Navigating through what to do with an inherited IRA can often present various paths, each offering unique financial implications. A great option is opening an inherited IRA, as it gives you more flexibility in when and how you want to take disbursements. There are 3 main options:

  1. Start taking disbursements over the course of 10 years.
  2. Take disbursements for the duration of your life expectancy.
  3. Wait until your deceased spouse would have needed to take disbursements (age 73).

There are quite a few tax and budgeting benefits with these options.

Choosing #1 allows you to start taking money now and spread the tax hit over 10 years.

In contrast, choosing #3 can help you delay paying taxes until you are required to take disbursements in the year your late spouse would have turned 73. This can be particularly useful if your spouse was younger than you.

👉 Note: If your spouse had reached RMD age when they passed, the only option available for opening an inherited IRA is #2.

3. Convert to Roth IRA

If you’re wondering what to do with an inherited IRA and anticipate being in a higher tax bracket when you retire compared to now, then converting the inherited IRA into a Roth IRA could be a good solution.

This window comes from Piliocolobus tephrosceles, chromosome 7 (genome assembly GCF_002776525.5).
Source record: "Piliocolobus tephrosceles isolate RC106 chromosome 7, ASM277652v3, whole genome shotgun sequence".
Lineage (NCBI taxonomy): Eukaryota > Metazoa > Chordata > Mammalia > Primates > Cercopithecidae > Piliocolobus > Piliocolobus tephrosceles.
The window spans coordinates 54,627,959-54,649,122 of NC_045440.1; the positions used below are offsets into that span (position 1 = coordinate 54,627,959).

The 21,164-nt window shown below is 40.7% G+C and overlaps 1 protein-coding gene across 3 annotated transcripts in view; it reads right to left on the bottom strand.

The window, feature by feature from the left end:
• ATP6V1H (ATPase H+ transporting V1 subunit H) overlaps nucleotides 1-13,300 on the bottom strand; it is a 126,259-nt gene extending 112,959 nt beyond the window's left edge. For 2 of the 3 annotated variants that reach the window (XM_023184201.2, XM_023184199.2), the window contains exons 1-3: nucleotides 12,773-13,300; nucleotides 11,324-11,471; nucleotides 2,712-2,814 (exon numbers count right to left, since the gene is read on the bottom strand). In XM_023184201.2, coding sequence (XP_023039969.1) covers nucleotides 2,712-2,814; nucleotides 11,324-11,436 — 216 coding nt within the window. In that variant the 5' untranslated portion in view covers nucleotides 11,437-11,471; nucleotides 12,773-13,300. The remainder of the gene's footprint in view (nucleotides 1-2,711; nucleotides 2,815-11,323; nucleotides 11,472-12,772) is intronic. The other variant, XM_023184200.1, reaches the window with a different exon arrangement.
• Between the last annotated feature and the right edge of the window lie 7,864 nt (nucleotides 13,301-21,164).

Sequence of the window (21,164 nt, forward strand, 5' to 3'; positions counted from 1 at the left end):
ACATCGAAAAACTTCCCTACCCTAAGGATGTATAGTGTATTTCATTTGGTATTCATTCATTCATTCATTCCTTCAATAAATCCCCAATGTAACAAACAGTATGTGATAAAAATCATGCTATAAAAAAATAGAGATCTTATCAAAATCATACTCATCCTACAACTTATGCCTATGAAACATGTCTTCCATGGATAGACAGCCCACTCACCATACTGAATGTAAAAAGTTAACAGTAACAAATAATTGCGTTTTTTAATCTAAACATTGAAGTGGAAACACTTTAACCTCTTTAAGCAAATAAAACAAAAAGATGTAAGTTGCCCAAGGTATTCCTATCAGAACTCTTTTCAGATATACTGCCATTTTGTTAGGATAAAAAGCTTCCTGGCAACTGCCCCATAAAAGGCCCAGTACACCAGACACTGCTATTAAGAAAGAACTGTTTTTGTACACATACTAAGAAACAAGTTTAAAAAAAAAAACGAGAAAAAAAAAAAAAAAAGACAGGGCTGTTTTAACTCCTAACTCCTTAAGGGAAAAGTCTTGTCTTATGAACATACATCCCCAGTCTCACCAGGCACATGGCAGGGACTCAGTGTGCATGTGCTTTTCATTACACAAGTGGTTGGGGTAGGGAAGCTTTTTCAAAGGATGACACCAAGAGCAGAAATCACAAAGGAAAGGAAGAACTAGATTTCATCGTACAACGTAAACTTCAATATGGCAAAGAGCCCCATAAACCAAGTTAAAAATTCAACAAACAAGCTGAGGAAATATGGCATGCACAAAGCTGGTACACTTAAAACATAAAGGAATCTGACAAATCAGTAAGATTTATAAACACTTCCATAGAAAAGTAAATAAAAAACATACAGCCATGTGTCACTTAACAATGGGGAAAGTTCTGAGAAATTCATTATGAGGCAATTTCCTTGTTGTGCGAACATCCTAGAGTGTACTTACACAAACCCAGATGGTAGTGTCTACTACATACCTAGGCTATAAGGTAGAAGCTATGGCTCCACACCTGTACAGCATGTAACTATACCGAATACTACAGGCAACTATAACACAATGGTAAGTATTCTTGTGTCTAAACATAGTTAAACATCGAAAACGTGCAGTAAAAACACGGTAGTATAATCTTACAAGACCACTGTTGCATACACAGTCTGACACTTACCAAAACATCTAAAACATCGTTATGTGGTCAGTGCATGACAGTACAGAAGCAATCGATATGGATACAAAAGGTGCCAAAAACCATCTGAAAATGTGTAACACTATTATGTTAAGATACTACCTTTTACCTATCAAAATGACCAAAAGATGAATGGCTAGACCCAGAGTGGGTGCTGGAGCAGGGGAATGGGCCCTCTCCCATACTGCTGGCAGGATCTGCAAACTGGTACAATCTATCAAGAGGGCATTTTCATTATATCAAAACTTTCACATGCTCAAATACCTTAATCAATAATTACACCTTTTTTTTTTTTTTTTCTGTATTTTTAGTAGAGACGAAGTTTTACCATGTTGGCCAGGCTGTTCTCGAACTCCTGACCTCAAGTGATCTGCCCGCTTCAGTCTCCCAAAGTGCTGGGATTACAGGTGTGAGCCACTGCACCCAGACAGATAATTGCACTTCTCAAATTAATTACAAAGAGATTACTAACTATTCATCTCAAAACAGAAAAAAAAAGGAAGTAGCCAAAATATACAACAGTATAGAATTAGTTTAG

To do this, you must first put the IRA into your name (transfer IRA option). Then, you can convert the traditional IRA into a Roth IRA.

You will need to pay taxes on any amount you convert, but there is no early withdrawal penalty. The potentially hefty tax bill is why it is better to convert only if you expect to be in a higher tax bracket when you retire.

📚 Learn more: Thinking of switching to a Roth IRA? Get insight into the potential tax cost of Roth IRA conversions from our recent post.

4. Lump Sum Disbursement

If you want access to all the money now, you can take a lump sum disbursement. The money cashed out of the IRA will count as taxable income for the year you take the disbursement.

It’s also worth noting that since this is an inherited retirement account, no early withdrawal penalty is assessed.

A lump sum disbursement may be the best option when wondering what to do with an inherited IRA if the account value is small or you really need access to the cash. If you only need a little cash right now, pursuing the 10-year disbursement plan might be the better option.

What to Do With an Inherited IRA as a Non-spouse

Not sure what to do with an inherited IRA as a non-spouse beneficiary, like a child, sibling, friend, etc.? Your options for using the inherited IRA are more limited. Here are the 3 main options:

1. 10-Year Disbursement

When you inherit an IRA, the IRS offers a 10-year disbursement plan. This allows you to withdraw the funds from the IRA over 10 years. You can draw out money every year or let it grow tax-deferred and then take it all out in year 10.